Learned Attorney General contends that the Collector of Customs committed serio us illegality in coming to the conclusion that the principles of res judicata or constructive res judicata have any applicability to the facts and circumstances of the present case. Further, the Tribunal erroneously dismissed the appeal, c ontends Attorney General, by holding that the matter stood concluded by the judg ment of the High Court directing release of the goods. The test report in respe ct of which the Collector states in his order dated 22nd October, 1993 that on a pplication of principles of constructive res judicata, it is deemed to have been considered by the Assistant Collector when he passed the order on 15th January, 1991, Mr.Sorabjee submits that the conclusion is a result of manifest erroneous approach for the reason that the order dated 10/15th January, 1991 was only a f ormal order and in fact as a result of concession of the importer, an order on n ote-sheet had already been passed on 21st September, 1990 pursuant to which, as per the own case of the importer, it had deposited the redemption fine, persona l fine and the customs duty on 22nd September, 1990 and even the writ petition h ad been filed seeking release of the goods on 7th November, 1990. On these admi tted facts, contends learned Attorney General that the question of deemed consid eration of report dated 26th November/4th December, 1990 can never arise. The c ontention, therefore, is that the show cause notice could not be discharged on t he ground that the test report dated 26th November/4th December, 1990 could not be taken into consideration as the same is deemed to have been taken into consideration while making the order dated 10/15th January, 1991. We agree. There is substance in the contention of the learned Attorney General. It is evident from the above facts that the test report was not and could not be taken into consideration by the Assistant Collector when the order was passed on 21st September, 1990 followed by a formal order dated 10/15th January, 1991. On the basis of the order for release passed on 21st September, 1990, the importer was claiming release of the goods for which purpose it had even filed the writ petition even prior to 15th January, 1991. The principles of res judicata or constructive res judicata have no application whatsoever. Further, it is evident that by order dated 11th February, 1991 the High Court had allowed the investigation. In its view, the case had to be examined on merits to find out whether it was a case of fraud or not, as contended by the department. The merits of the case were not gone into because the Collector accepted the first submission regarding the applicability of principles of constructive res judicata. Further, the High Court in the impugned judgment and order has observed that the order of the Collector dated 22nd October, 1993 was not the subject matter of challenge before it. It was in this light that the observations of the High Court that the Collector was right in holding that he had no jurisdiction to pass afresh order of adjudication in view of the earlier order dated 10/15th January, 1991 covering the consignment in question had to be seen. Those were only prima facie observations as at that stage the appeal against the order of the Collector dated 22nd October, 1993 was pending before the Tribunal. Under these circumstances, the investigation permitted by the High Court could not be brushed aside and the matter had to be taken to its logical conclusion.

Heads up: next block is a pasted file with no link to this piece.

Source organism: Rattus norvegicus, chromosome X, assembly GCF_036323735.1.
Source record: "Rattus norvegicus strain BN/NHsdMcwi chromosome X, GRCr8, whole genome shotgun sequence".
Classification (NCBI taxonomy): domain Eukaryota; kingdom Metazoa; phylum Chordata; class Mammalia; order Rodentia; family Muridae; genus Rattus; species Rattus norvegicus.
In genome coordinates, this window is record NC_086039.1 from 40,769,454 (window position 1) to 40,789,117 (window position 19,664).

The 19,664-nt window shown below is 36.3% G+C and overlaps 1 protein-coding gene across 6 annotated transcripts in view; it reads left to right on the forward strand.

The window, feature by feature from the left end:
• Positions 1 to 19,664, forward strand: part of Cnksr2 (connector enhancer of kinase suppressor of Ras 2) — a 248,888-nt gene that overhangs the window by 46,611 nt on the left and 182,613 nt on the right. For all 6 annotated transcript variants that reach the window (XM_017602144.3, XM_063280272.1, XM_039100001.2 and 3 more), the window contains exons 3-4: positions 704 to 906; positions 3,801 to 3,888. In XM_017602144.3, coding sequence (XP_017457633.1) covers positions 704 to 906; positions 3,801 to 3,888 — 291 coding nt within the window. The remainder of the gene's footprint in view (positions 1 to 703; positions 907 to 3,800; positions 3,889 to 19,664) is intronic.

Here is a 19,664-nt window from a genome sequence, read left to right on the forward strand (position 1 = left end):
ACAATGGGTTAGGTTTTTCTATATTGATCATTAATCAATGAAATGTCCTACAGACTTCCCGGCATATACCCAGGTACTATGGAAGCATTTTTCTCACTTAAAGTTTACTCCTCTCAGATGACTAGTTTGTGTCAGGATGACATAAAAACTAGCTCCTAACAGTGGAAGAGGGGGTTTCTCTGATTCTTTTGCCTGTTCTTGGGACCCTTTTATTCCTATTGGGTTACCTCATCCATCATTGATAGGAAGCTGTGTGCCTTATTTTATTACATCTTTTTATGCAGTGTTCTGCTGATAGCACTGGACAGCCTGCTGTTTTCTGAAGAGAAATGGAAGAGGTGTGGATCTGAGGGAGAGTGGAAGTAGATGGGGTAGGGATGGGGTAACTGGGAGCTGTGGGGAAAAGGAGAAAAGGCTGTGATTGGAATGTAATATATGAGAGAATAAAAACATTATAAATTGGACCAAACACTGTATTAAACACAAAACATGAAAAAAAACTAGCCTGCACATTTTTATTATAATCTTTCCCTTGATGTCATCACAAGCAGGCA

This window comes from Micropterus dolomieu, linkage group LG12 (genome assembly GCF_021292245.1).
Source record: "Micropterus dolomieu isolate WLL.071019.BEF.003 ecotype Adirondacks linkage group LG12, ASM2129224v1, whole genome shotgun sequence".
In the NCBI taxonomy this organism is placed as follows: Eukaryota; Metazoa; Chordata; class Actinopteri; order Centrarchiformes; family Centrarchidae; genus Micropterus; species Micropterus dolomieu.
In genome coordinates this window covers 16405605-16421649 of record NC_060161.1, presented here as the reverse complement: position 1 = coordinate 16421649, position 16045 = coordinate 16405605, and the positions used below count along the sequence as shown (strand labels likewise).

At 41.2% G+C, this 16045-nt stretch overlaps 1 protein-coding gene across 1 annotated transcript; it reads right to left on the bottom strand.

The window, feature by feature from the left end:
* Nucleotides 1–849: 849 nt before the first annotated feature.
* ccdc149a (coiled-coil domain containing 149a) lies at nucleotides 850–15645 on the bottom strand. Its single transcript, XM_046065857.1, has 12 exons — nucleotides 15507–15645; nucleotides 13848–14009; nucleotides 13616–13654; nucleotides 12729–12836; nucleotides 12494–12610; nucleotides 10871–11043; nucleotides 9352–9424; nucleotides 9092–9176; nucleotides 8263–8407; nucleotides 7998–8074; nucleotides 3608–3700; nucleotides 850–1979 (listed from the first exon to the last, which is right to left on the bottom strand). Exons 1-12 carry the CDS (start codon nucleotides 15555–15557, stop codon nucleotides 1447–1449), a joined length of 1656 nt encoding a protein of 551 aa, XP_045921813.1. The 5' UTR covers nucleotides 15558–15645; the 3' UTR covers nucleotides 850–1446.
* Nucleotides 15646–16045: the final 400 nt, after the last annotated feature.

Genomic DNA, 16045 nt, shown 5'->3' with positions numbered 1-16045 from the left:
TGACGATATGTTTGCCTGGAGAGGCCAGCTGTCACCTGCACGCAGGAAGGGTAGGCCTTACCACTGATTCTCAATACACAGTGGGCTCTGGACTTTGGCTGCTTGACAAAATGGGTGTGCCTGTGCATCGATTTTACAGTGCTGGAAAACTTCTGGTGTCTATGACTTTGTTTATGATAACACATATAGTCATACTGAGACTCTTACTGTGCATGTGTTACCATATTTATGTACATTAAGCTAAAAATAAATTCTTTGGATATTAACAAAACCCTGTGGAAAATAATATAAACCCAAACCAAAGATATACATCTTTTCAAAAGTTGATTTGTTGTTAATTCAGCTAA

For the aforesaid reasons, it is not possible to uphold the impugned order of the Tribunal as also the order of the Collector dated 22nd October, 1993. For the same reasons, the impugned judgment and order of the High Court directing the release of the goods cannot be sustained till it is finally decided as to whether there is any substance or not in the allegations made against the importer in the show cause notice dated 18th February, 1991 on examination of the merits of the case. As already noticed, the merits were not examined by the Collector in view of his conclusion that the second order of adjudication could not be made.

Therefore, setting aside the impugned judgment and order of the High Court, the order dated 22nd October, 1993 of the Collector and order dated 13th September, 1999 of the Tribunal, we remand the matter to the Collector for fresh decision on the show cause notice after affording to the importer a reasonable opportunity to put forth its view point. While granting the leave, this Court had directed maintenance of status quo. The order of status quo will continue till the matter is examined afresh by the Collector in terms of this judgment.

The High Court has directed that the Custom Department would pay the demurrage, container charges and ground rent to the Corporation from 16th January, 1991. The said direction is contrary to the decision of this Court in International Airport Authority of India & Ors. v. Grand Slam International & Ors. [(1995) 3 SCC 151]. The Corporation is entitled to recover its charges from the importer. Therefore, the direction in the impugned judgment and order that the custom authorities shall pay those charges is set aside. Thus, the appeal filed by the importer (CA No.7931/95) deserves to be dismissed. In any event, no one has appeared in support of that appeal.

For the foregoing reasons, Civil Appeal Nos.767-768 of 1995 and civil appeal arising out of SLP (C) No.1663 of 2000 are allowed. The case, as aforestated, is remanded back to the Collector for fresh decision. Civil Appeal No.7931 of 1995 is dismissed. No order as to costs.